CFTC Charges Gemini re Bitcoin Futures

CFTC Charges Gemini re Bitcoin Futures

The Commodity Futures Trading Commission announced it has filed a complaint in the U.S. District Court for the Southern District of New York against Gemini Trust Company, LLC (Gemini), based in New York, N.Y., for making false or misleading statements of material facts or omitting to state material facts to the CFTC in connection with the self-certification of a bitcoin futures product. The CFTC seeks disgorgement of ill-gotten gains, civil monetary penalties, injunctions relating to registration and trading, and an injunction against further violations of the Commodity Exchange Act (CEA), as charged.

“Making false or misleading statements to the CFTC in connection with a futures product certification undermines the CFTC’s work to ensure the financial integrity of all transactions subject to the CEA, protect market participants, deter and prevent price manipulation, and promote responsible innovation and fair competition,” said Acting Director of Enforcement Gretchen Lowe. “This enforcement action sends a strong message that the Commission will act to safeguard the integrity of the market oversight process.”

Case Background

The complaint alleges that from approximately July 2017 to around December 2017, Gemini, directly and through others, made false or misleading statements of material facts, or omitted to state material facts, to the CFTC during an evaluation of the potential self-certification of a bitcoin futures contract by a designated contract market (DCM). The proposed bitcoin futures contract was to be settled by reference to the spot bitcoin price on the relevant day as determined by an auction held on Gemini’s digital asset trading platform (Gemini Bitcoin Auction).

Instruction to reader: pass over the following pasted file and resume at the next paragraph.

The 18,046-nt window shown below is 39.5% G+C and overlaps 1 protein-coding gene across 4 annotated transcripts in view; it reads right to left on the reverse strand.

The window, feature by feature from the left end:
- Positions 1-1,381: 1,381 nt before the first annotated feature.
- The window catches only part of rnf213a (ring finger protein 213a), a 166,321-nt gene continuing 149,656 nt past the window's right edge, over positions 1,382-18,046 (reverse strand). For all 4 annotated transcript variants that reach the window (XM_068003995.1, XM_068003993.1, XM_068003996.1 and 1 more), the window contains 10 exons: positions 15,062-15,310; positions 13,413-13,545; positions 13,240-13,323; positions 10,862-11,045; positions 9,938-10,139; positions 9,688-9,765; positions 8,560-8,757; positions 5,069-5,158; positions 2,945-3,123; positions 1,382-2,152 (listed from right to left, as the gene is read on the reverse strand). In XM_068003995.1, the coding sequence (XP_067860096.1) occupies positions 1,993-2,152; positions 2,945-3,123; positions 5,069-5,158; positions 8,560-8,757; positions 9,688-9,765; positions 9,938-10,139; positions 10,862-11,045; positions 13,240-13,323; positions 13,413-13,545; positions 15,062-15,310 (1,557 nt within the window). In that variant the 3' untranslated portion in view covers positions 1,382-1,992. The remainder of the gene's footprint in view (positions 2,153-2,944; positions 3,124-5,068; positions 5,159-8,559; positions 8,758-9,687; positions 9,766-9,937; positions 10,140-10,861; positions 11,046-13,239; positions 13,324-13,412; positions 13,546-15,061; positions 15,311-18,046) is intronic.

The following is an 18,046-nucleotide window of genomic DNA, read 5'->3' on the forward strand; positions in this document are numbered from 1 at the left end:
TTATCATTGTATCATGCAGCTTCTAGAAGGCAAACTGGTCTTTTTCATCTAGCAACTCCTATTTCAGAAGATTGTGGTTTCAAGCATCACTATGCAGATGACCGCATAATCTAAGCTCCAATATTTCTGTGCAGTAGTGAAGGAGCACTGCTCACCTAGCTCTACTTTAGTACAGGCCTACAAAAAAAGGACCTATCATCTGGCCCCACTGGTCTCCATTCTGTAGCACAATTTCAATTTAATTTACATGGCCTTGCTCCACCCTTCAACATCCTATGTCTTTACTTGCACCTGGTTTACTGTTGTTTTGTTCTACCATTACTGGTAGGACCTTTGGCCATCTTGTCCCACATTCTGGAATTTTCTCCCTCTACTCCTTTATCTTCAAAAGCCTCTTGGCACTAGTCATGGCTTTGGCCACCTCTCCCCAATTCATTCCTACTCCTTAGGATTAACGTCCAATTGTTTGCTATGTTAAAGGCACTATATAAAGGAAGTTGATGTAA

According to the complaint, Gemini, directly and through the DCM, provided information to the CFTC concerning Gemini’s trading platform and the Gemini Bitcoin Auction, and certain statements and information conveyed or omitted by Gemini were false or misleading with respect to, among other things, facts relevant to understanding whether the proposed Bitcoin Futures Contract would be readily susceptible to manipulation. As alleged in the complaint, Gemini personnel knew or reasonably should have known that such statements were false or misleading.

In performing its market oversight responsibilities, the Commission and its staff must be able to rely on information submitted by market participants to the Commission and its staff. Here, as the complaint alleges, the proposed Bitcoin Futures Contract was significant because it was to be among the first digital asset futures contracts listed on a designated contract market, and information provided directly and indirectly by Gemini to the CFTC was important to the CFTC’s work as it sought to fulfill its statutory mission, including ensuring financial integrity of transactions subject to the CEA, protecting market participants, deterring and preventing price manipulation and any other disruptions to market integrity, and promoting responsible innovation.

The Division of Enforcement staff members responsible for this case are Christopher Giglio, Trevor Kokal, David W. Oakland, Alejandra de Urioste, K. Brent Tomer, Lenel Hickson, Jr., and Manal M. Sultan as well as former Enforcement staff member Gates Hurand.

Source: CFTC

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